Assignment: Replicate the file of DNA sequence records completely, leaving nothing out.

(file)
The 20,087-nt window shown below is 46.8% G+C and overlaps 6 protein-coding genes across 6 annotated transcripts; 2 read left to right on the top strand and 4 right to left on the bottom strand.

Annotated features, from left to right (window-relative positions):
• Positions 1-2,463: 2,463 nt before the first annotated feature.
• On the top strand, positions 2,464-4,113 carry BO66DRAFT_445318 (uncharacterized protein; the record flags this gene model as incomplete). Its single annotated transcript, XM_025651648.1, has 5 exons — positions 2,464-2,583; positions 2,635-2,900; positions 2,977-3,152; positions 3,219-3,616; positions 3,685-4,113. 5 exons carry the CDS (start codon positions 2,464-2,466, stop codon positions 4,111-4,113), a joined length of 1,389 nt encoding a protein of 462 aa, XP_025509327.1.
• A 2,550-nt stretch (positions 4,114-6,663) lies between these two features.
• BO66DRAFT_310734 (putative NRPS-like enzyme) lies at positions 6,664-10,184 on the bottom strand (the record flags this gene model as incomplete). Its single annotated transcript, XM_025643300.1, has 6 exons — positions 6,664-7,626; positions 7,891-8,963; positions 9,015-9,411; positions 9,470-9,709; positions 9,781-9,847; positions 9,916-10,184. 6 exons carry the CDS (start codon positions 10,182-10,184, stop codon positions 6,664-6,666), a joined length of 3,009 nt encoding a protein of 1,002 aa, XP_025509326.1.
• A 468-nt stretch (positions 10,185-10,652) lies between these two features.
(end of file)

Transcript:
The 20,087-nt window shown below is 46.8% G+C and overlaps 6 protein-coding genes across 6 annotated transcripts; 2 read left to right on the top strand and 4 right to left on the bottom strand.

Annotated features, from left to right (window-relative positions):
• Positions 1-2,463: 2,463 nt before the first annotated feature.
• On the top strand, positions 2,464-4,113 carry BO66DRAFT_445318 (uncharacterized protein; the record flags this gene model as incomplete). Its single annotated transcript, XM_025651648.1, has 5 exons — positions 2,464-2,583; positions 2,635-2,900; positions 2,977-3,152; positions 3,219-3,616; positions 3,685-4,113. 5 exons carry the CDS (start codon positions 2,464-2,466, stop codon positions 4,111-4,113), a joined length of 1,389 nt encoding a protein of 462 aa, XP_025509327.1.
• A 2,550-nt stretch (positions 4,114-6,663) lies between these two features.
• BO66DRAFT_310734 (putative NRPS-like enzyme) lies at positions 6,664-10,184 on the bottom strand (the record flags this gene model as incomplete). Its single annotated transcript, XM_025643300.1, has 6 exons — positions 6,664-7,626; positions 7,891-8,963; positions 9,015-9,411; positions 9,470-9,709; positions 9,781-9,847; positions 9,916-10,184. 6 exons carry the CDS (start codon positions 10,182-10,184, stop codon positions 6,664-6,666), a joined length of 3,009 nt encoding a protein of 1,002 aa, XP_025509326.1.
• A 468-nt stretch (positions 10,185-10,652) lies between these two features.